Hosta care should begin with the plant food that is available for good growth. There are several choices of fertilizer, including liquid; granular and slow release granular fertilizer. Follow the directions for application carefully to keep and promote healthy growth. Do not apply fertilizer over the top of new growth or on the leaves of the plant. Stop fertilizing in late July. Use a balanced fertilizer such as 10-10-10, and apply it in the early spring, followed by an application six weeks later, and finally a midsummer application. If you use a slow release fertilizer, apply early in the spring. Many gardens do not need additional fertilizer. Test the soil and add only the deficient nutrients.
You need to also consider water availability. Caring for hosta should include a minimum of 1 inch of water a week. The water demand can be met with rainfall, irrigation, or hand watering. Sandy soils increase the demand for water because of the faster water peculation qualities of sandy soils.
Finally, rely on observing conditions of inadequate water or holes in the plant leaves. This would indicate insect feeding. The leaf tips can show burning if the plant has inadequate water, also, drooping leaves can be an indicator of a water deficiency. Slugs, snails, and insects can cause leaf damage by chewing on the leaves as they feed. Check with a qualified source for chemical advice for control of these pests.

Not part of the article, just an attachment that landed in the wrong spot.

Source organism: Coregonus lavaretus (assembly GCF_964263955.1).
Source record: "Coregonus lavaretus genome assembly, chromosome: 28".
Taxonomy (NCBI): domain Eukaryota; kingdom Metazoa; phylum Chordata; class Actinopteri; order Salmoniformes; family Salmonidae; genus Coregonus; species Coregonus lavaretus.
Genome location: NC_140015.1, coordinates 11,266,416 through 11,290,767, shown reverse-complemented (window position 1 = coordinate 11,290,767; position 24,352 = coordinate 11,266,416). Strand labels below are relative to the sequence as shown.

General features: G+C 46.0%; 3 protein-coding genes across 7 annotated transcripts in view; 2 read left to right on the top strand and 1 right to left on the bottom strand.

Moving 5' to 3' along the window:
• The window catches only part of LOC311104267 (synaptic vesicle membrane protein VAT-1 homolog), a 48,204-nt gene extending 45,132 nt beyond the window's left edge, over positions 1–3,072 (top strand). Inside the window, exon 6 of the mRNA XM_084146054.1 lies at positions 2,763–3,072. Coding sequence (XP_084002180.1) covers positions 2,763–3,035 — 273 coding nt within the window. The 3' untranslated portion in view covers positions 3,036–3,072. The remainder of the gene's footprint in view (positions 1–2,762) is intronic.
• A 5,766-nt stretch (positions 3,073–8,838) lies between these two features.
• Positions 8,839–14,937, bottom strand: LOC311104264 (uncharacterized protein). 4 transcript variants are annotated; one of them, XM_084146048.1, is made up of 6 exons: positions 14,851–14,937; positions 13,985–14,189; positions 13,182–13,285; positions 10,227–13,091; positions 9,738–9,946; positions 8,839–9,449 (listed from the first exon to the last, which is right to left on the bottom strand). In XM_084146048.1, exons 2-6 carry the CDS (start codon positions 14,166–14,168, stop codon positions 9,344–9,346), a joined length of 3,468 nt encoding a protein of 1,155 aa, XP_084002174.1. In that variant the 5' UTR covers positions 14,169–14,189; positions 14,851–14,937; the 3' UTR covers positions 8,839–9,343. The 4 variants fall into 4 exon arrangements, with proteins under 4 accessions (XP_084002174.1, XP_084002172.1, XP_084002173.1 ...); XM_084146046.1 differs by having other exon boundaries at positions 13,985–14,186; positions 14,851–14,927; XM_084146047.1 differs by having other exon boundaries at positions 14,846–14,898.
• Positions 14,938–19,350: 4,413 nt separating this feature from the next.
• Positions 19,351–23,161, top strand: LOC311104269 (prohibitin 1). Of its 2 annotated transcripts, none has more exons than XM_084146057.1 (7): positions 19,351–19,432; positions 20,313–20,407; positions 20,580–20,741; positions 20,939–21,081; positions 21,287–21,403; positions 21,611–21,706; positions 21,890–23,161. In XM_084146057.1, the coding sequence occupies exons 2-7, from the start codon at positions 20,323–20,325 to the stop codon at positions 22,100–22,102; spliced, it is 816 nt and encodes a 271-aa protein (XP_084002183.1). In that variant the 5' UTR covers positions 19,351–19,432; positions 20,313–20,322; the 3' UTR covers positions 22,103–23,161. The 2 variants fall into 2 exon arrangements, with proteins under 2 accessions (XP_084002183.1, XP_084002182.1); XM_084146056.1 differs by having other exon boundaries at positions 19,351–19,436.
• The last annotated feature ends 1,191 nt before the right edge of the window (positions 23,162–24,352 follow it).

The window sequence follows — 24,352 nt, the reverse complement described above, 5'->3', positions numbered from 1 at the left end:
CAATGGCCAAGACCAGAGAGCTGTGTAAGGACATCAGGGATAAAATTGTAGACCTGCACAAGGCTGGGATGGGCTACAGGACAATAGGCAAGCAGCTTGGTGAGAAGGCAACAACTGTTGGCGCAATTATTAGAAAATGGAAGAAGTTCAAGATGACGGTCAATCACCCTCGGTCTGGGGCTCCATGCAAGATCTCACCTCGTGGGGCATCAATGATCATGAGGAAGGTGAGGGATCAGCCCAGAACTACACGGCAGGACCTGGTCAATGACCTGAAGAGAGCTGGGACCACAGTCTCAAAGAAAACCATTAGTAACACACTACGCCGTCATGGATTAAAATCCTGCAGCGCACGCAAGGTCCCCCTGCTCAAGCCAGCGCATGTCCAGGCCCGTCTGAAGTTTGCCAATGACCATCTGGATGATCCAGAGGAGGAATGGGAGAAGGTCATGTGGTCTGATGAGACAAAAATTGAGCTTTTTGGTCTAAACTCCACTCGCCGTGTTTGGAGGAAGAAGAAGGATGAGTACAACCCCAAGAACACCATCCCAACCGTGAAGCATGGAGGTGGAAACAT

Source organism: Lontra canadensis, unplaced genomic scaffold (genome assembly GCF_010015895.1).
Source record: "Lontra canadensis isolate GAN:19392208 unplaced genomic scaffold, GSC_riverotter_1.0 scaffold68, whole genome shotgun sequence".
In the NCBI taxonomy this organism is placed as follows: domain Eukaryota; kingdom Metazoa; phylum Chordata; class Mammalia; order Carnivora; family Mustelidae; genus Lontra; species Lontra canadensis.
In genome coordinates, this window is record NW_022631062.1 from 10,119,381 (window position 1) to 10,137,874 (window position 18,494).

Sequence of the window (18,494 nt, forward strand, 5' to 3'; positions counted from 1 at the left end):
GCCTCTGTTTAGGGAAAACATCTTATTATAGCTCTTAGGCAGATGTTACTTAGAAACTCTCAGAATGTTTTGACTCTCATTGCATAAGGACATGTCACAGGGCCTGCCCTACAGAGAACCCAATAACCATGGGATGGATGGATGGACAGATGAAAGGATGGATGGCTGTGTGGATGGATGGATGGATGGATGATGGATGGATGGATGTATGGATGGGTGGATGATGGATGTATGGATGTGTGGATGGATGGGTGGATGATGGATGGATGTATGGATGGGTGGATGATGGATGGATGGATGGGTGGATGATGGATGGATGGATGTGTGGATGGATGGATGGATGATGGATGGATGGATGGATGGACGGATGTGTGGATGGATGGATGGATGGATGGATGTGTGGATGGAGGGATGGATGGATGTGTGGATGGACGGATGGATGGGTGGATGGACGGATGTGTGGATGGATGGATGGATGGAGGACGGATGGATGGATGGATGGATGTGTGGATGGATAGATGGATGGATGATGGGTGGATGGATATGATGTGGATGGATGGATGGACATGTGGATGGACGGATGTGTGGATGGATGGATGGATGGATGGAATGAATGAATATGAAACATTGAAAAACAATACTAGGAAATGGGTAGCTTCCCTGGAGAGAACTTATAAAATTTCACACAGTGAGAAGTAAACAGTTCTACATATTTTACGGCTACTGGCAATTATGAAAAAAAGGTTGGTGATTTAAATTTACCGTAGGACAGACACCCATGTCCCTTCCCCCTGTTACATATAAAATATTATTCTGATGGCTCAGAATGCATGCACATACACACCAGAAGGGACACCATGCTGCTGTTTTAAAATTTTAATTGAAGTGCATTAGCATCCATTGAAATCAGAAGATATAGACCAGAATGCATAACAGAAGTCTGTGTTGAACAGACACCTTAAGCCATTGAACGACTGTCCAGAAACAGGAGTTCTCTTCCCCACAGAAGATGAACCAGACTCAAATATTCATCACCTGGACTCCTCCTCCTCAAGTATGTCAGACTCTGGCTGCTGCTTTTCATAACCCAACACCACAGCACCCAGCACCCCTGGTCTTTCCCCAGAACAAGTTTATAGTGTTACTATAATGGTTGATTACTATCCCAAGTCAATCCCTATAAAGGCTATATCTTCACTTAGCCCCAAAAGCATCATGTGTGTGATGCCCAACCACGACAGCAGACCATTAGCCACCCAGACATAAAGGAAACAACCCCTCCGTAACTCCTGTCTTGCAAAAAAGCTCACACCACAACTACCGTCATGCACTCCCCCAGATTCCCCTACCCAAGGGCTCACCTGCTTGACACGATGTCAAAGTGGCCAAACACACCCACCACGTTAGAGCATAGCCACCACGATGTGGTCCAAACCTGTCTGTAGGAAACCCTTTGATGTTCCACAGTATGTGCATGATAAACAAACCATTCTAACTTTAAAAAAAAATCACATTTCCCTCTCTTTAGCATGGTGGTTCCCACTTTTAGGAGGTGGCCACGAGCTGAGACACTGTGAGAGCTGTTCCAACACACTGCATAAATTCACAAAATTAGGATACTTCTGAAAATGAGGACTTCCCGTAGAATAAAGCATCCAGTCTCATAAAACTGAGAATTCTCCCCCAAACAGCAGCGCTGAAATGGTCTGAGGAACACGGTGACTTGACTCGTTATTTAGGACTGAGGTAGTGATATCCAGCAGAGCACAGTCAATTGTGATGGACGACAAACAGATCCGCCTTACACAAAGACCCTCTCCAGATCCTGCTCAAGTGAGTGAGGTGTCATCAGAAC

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Dividing hostas is easily achieved. Most home gardeners will propagate their hostas by division. Hosta division should be done when no shoots are growing from the center of the mature clump as this bare area detracts from the appearance of the plant. Dividing hostas this way will improve the plants appearance.
Lift the entire hosta clump and wash the soil from the roots to make it easier to see where to cut and divide the clump. Use a sharp knife to make the cuts for dividing the hosta. Place the divided plants in their planting holes and keep them well watered for the first two weeks. Continue reading
The process for planting hostas is not much more different than any other plant. The planting hole should be dug at least a foot deep. The width of the hole should be one and a half times the expected mature size of the clump. Check with the nursery or web site where you purchased your hosta for the plants expected mature size.
Generally, hosta roots grow and spread horizontally, so a large wide hole is best. When planting hostas that are in a container, carefully remove the plant from the container. Sometimes the roots may be bound to the container. Tapping the container sides should loosen the roots from the pot. If the roots are difficult to loosen, it may be necessary to cut through some of them, make several vertical cuts in the routable. Shake the excess soil from the roots and do not use potting soil in the planting hole.